Stacy1122 the only problem with your theory is I have a 12 year old who does the same thing and I tried pretty much what you said like saying come on have you got you night nappy on let me change you when she was at sleepovers but her friends didn't care and thought it was cute and excepted it damm, and she is quite small and hasn't started pubity so she's cute to her friends and she cried when I said that and all her friends hugged her and said it's okay nothing to be embarrassed about, she also has a dummy so when I was changing her to get more attention she cried I want my dummy,, so that won't always help she still does it now but she has admitted she dies it for attention because she has a 1 year old sister and she doesn't like it when she doesn't get attention so I told her if she wants mummies attention just ask and she got really upset and she was really sorry so now it does about once a month (I think it's of she gets left out) but after the talk we made a deal if she has a bottle before bed like her little Sis and a dummy when she's said she won't wet herself it does no harm and it's much easier hope that helps!    
Avatar_f_tn
by AlsGal928, Sep 09, 2011
Our 10 yr old daughter has had this problem off/on for about 4 yrs.  We took her to a Pediatric Urologist. Our daughter explained to the doctor that she doesn't have the "urge" to go to the bathroom until it just happens, then it is too late.  The doctor explained that the receptors between her bladder and brain do not communicate and what she described was exactly the outcome. He prescribed Detrol LA once per day, and she had the "Urge" within 4-5 days and not one accident.  Please, please don't belittle and embarrass your child (as some have suggested) as a way to bully them into doing something they really want to do, but medically they can't. Have the doctor suggest a better way. Good luck.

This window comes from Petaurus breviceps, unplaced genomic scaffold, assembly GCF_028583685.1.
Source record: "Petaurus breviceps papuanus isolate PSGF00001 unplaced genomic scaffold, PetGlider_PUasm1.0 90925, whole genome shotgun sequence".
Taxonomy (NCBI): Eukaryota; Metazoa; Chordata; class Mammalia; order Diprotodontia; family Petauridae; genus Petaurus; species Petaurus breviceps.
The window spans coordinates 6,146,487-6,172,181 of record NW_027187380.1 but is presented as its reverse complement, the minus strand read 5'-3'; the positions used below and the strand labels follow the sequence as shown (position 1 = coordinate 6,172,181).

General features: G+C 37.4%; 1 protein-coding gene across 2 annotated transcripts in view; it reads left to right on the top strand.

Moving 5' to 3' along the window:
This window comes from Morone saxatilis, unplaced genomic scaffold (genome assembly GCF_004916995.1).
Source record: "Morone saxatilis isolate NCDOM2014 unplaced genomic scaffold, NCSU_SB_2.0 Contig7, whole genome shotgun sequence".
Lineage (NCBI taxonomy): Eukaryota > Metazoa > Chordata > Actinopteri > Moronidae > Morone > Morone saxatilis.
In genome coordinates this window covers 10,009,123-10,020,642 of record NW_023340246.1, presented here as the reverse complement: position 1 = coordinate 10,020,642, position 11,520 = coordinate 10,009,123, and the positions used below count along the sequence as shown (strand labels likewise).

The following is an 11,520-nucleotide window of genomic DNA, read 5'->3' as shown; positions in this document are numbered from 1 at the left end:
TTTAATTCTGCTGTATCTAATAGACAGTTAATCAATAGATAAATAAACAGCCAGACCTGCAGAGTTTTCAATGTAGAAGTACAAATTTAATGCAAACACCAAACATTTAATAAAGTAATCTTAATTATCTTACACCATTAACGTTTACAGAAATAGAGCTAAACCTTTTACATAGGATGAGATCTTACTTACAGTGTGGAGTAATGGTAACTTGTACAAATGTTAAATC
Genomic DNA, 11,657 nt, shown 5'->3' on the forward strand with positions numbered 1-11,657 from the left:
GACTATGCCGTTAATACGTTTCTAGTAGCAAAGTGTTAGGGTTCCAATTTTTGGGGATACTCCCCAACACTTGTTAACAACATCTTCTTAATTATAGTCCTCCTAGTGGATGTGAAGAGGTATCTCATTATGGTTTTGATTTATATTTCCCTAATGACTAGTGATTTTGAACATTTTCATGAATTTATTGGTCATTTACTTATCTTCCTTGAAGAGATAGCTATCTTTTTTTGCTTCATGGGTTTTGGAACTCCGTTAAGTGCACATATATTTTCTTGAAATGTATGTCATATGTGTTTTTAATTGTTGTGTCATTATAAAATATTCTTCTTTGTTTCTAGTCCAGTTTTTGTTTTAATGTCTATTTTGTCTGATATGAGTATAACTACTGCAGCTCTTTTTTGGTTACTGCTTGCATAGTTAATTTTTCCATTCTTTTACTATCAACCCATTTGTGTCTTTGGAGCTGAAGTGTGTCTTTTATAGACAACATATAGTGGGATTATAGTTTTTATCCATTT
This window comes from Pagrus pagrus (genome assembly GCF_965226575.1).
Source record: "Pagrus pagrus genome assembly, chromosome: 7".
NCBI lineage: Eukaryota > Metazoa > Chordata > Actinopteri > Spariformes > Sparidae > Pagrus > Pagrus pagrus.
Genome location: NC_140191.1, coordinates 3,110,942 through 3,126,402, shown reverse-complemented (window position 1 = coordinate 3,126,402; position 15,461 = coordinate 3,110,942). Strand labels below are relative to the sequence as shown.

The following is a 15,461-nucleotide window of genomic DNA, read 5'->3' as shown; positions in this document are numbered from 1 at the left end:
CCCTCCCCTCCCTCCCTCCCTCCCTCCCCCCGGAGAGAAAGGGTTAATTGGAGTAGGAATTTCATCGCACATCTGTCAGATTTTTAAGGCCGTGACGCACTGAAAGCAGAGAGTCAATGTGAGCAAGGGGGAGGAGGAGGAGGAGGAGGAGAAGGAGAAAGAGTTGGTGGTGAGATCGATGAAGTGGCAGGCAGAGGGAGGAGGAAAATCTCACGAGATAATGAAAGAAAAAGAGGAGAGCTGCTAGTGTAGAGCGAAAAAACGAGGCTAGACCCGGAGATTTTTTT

Avatar_n_tn
by xavier368, Oct 20, 2011
I am a 12 year old boy and i also have a bottle before bed and i wear a girls pull up to bed.
Avatar_f_tn
by Mum23gc, Nov 18, 2011
@stacey1122 I think what u suggest is basically abuse. Basically ur saying humiliate them until they cut it out, they couldn't have a friend in their room or anything due to the "reward chart" which is not a reward but humiliation. Doing this to an 11-13 year old is terrible, they are probably wetting due to the stress of how you handle "discipline". if there is no physical medical problem and they appear to "just not care" that they're sitting in wee this is still a psychological issue and humiliation would cause further distress.